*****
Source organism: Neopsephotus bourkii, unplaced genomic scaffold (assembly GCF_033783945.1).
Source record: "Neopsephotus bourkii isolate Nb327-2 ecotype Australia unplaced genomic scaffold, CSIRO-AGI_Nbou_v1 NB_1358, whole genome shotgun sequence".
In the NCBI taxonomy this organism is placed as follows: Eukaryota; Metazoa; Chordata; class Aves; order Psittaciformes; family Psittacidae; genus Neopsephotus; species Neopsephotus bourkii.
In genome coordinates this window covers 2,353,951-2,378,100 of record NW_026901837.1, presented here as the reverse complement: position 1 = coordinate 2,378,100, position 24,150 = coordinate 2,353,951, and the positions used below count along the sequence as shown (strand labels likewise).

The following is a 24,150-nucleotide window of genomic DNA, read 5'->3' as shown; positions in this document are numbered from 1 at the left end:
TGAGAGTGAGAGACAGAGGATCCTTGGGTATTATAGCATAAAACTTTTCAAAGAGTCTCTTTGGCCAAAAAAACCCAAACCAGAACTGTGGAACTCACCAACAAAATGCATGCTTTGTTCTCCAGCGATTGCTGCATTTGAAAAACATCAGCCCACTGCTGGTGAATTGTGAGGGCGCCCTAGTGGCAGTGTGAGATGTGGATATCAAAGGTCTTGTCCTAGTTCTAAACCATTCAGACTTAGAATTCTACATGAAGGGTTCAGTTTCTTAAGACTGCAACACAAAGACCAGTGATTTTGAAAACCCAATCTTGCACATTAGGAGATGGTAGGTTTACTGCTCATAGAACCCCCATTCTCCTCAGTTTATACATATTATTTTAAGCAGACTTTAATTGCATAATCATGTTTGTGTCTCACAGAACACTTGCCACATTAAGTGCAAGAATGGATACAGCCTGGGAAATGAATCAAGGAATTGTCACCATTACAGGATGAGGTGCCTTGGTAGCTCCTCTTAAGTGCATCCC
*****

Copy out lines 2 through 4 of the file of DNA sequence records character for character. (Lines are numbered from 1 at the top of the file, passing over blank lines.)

Source record: "Neopsephotus bourkii isolate Nb327-2 ecotype Australia unplaced genomic scaffold, CSIRO-AGI_Nbou_v1 NB_1358, whole genome shotgun sequence".
In the NCBI taxonomy this organism is placed as follows: Eukaryota; Metazoa; Chordata; class Aves; order Psittaciformes; family Psittacidae; genus Neopsephotus; species Neopsephotus bourkii.
In genome coordinates this window covers 2,353,951-2,378,100 of record NW_026901837.1, presented here as the reverse complement: position 1 = coordinate 2,378,100, position 24,150 = coordinate 2,353,951, and the positions used below count along the sequence as shown (strand labels likewise).